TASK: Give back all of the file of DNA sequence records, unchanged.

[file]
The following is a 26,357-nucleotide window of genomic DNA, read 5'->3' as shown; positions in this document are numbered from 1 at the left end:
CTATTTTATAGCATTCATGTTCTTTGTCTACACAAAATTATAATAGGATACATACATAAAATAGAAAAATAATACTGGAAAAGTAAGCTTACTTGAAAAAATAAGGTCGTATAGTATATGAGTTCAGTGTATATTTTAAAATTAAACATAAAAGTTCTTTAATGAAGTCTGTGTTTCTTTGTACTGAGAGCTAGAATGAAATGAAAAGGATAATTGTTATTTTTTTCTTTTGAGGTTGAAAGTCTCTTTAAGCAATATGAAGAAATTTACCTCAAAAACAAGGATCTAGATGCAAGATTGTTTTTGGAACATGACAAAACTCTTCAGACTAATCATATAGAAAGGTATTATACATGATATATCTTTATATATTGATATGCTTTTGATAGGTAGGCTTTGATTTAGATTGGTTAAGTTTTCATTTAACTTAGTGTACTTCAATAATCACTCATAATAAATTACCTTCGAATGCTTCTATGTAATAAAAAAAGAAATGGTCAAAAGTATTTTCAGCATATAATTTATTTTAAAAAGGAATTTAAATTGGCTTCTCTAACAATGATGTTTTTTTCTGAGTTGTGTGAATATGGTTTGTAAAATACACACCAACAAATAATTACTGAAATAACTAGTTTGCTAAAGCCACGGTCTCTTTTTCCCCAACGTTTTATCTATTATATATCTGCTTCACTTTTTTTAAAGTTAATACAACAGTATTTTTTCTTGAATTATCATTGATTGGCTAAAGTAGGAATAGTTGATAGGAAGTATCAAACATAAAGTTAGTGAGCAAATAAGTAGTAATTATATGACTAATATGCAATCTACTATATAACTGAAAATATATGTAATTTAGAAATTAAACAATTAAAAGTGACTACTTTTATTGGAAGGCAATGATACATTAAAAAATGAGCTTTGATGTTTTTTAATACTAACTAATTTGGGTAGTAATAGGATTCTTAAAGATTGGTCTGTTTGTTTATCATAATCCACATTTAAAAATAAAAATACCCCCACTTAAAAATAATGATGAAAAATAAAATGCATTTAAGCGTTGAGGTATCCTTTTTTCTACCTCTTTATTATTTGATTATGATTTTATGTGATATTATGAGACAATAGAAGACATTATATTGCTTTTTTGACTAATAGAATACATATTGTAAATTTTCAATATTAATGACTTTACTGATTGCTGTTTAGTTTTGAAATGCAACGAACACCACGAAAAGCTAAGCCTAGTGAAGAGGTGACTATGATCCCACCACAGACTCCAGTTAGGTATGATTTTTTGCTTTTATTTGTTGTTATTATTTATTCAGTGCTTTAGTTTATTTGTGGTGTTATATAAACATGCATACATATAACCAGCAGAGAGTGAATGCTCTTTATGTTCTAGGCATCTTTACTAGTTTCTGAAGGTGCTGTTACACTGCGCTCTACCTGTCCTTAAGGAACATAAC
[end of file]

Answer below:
The following is a 26,357-nucleotide window of genomic DNA, read 5'->3' as shown; positions in this document are numbered from 1 at the left end:
CTATTTTATAGCATTCATGTTCTTTGTCTACACAAAATTATAATAGGATACATACATAAAATAGAAAAATAATACTGGAAAAGTAAGCTTACTTGAAAAAATAAGGTCGTATAGTATATGAGTTCAGTGTATATTTTAAAATTAAACATAAAAGTTCTTTAATGAAGTCTGTGTTTCTTTGTACTGAGAGCTAGAATGAAATGAAAAGGATAATTGTTATTTTTTTCTTTTGAGGTTGAAAGTCTCTTTAAGCAATATGAAGAAATTTACCTCAAAAACAAGGATCTAGATGCAAGATTGTTTTTGGAACATGACAAAACTCTTCAGACTAATCATATAGAAAGGTATTATACATGATATATCTTTATATATTGATATGCTTTTGATAGGTAGGCTTTGATTTAGATTGGTTAAGTTTTCATTTAACTTAGTGTACTTCAATAATCACTCATAATAAATTACCTTCGAATGCTTCTATGTAATAAAAAAAGAAATGGTCAAAAGTATTTTCAGCATATAATTTATTTTAAAAAGGAATTTAAATTGGCTTCTCTAACAATGATGTTTTTTTCTGAGTTGTGTGAATATGGTTTGTAAAATACACACCAACAAATAATTACTGAAATAACTAGTTTGCTAAAGCCACGGTCTCTTTTTCCCCAACGTTTTATCTATTATATATCTGCTTCACTTTTTTTAAAGTTAATACAACAGTATTTTTTCTTGAATTATCATTGATTGGCTAAAGTAGGAATAGTTGATAGGAAGTATCAAACATAAAGTTAGTGAGCAAATAAGTAGTAATTATATGACTAATATGCAATCTACTATATAACTGAAAATATATGTAATTTAGAAATTAAACAATTAAAAGTGACTACTTTTATTGGAAGGCAATGATACATTAAAAAATGAGCTTTGATGTTTTTTAATACTAACTAATTTGGGTAGTAATAGGATTCTTAAAGATTGGTCTGTTTGTTTATCATAATCCACATTTAAAAATAAAAATACCCCCACTTAAAAATAATGATGAAAAATAAAATGCATTTAAGCGTTGAGGTATCCTTTTTTCTACCTCTTTATTATTTGATTATGATTTTATGTGATATTATGAGACAATAGAAGACATTATATTGCTTTTTTGACTAATAGAATACATATTGTAAATTTTCAATATTAATGACTTTACTGATTGCTGTTTAGTTTTGAAATGCAACGAACACCACGAAAAGCTAAGCCTAGTGAAGAGGTGACTATGATCCCACCACAGACTCCAGTTAGGTATGATTTTTTGCTTTTATTTGTTGTTATTATTTATTCAGTGCTTTAGTTTATTTGTGGTGTTATATAAACATGCATACATATAACCAGCAGAGAGTGAATGCTCTTTATGTTCTAGGCATCTTTACTAGTTTCTGAAGGTGCTGTTACACTGCGCTCTACCTGTCCTTAAGGAACATAAC